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Year in Review: 5 Brilliant Original Graphic Novels from 2014

While the future of the monthly comic book remains uncertain — especially with so many of us willing to wait for the trade paperbacks collecting our favorite series — the original graphic novel is still alive and well, as the creme of this year’s crop illustrates. 2014 gave us terrific new work from Bryan Lee O’Malley, Richard Sala, Charles Burns, Richard Sala, and the ever-reliable Jules Feiffer.

In a Glass Grotesquely — Richard Sala

In a Glass Grotesquely

Richard Sala remains today’s premiere master of mirthful macabre, the true heir of Charles Addams and Edward Gorey, with the line work of Chester Gould. His latest, from Fantagraphics, is a 115-page opus about a master criminal named Super-Enigmatix (did I mention no one this side of Ian Fleming can name characters as well as Sala?). It’s chock full of the stuff longtime fans adore — luscious watercolors, gun-toting warrior women, and enough plot to fuel a dozen film noir thrillers. In a Glass Grotesquely also contains three bonus short stories from the master. Read it, and then tell your friends about Sala. He deserves a much wider audience.

Sugar Skull — Charles Burns

Sugar Skull

And speaking of the macabre. Black Hole creator Charles Burns completes his latest epic (the first two volumes of which are X’ed Out and The Hive) in Sugar Skull, from Pantheon. Thick swaths of midnight ink adorn Burns’ most surreal visions to date, proving the soft spoken Philadelphia-based artist hasn’t lost his touch.

Pictures That Tick Volume 2 — Dave McKean

Pictures That TIck

The follow-up volume to Dave McKean’s acclaimed Pictures That Tick is, like its predecessor, a collection of short works, and so technically not a graphic novel. But its sheer excellence makes any technicality easy to dismiss. With words and silence, color and black-and-white, penned illustrations and digital collage, linear narrative and stream of conscious, stories and dreams, McKean continues to make use of every conceivable tool. If your only exposure to his work thus far is through his collaborations with Neil Gaiman, you need to read McKean’s solo books. Start with the first volume of Pictures of Tick and his trippy opus Cages, but be sure to pick up this latest work from Dark Horse, the winner of the Victoria and Albert Museum Illustrated Book of the Year award.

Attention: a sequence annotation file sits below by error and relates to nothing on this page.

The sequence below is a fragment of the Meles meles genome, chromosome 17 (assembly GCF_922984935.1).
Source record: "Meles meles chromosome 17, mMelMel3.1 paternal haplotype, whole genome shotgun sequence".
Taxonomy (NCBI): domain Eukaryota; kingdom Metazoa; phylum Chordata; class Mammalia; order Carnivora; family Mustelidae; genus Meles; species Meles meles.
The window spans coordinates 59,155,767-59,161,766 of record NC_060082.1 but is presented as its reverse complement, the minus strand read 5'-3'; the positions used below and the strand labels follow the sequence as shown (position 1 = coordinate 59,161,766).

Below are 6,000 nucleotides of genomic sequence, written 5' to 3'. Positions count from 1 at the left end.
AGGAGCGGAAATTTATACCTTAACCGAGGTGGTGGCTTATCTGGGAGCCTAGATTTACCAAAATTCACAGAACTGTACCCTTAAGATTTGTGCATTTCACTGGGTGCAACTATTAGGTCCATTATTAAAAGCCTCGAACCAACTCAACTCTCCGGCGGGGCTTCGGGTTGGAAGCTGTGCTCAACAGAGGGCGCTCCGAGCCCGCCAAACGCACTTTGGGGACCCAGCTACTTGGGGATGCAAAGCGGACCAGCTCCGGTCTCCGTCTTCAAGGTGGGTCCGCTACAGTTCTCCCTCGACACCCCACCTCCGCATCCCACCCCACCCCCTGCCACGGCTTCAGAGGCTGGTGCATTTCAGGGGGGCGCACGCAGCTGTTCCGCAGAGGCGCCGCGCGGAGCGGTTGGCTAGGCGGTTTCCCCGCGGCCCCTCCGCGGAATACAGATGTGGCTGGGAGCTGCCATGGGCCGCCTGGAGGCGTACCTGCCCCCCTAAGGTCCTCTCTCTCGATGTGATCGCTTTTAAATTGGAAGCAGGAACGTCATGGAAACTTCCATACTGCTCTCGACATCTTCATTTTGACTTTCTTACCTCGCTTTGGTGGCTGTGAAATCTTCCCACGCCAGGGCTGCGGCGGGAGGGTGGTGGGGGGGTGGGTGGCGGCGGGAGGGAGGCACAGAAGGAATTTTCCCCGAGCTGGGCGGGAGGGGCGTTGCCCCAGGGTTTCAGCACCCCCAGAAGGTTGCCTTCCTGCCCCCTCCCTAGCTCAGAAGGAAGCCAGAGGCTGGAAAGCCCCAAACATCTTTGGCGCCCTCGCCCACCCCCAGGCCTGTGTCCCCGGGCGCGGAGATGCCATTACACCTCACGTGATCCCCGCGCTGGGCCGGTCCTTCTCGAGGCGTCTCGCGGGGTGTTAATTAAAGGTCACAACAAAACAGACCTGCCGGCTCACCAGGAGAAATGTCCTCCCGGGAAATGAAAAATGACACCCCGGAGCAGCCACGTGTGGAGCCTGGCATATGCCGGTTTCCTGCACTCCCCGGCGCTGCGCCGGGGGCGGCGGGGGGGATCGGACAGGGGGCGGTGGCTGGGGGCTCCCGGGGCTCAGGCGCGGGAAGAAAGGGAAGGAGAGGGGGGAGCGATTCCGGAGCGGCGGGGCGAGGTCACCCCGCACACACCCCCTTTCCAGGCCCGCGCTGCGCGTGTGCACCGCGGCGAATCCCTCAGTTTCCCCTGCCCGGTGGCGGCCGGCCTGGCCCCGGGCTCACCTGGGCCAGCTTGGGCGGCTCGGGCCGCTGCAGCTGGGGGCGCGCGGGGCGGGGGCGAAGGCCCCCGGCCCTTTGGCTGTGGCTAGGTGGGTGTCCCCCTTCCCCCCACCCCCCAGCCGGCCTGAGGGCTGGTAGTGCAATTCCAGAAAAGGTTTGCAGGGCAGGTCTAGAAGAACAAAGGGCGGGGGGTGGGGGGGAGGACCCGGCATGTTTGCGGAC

Kill My Mother — Jules Feiffer

Kill My Mother

Comics are like jazz in that the medium’s best practitioners don’t get older, they just get better. Case in point — Jules Feiffer. It’s hard to believe that at eighty-five years of age, the Pulitzer-prize winning cartoonist, playwright and screenwriter has only now published his second graphic novel. Yet Kill My Mother (published by W. W. Norton) is a worthy successor to 1979’s Tantrum, albeit a very different beast. Returning to his crime-story roots (as an assistant to Will Eisner on The Spirit), Feiffer has concocted his own noir saga, complete with femme fatales, petty crooks, communist sympathizers, and one burnt-out private dick.

Seconds — Bryan Lee O’Malley


Bryan Lee O’Malley may be fifty years younger than Feiffer, but his point of view is no less distinct. In this fitting follow-up to the multi-volume Scott Pilgrim saga, the Canadian cartoonist again follows a young artist — a chef named Katie — who ingests a magical mushroom when her life gets out of hand and finds she’s able to restart her career from scratch. In bold color, Seconds (published by Random House) overflows with O’Malley’s trademark humor and heart.

What were your favorite original graphic novels from 2014? Let us know below!

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  1. Sparrow says:

    “Beautiful Darkness” written by Fabien Vehlmann and illustrated by Kerascoët… was the most haunting one I’ve ever read.

  2. Kyle Aitken says:

    “In Real Life” by Cory Doctorow was one of my favorites.

  3. fullforce098 says:

    I don’t know if “follow-up to Scott Pilgrim” is the right way to refer to Seconds, but it won me over the same way sooo…

  4. Jack Miller Jr. says:

    Seconds was uber pretty and I couldn’t put it down.

  5. Adam Taylor says:

    “The Less Than Epic Adventures of TJ and Amal” was my favorite.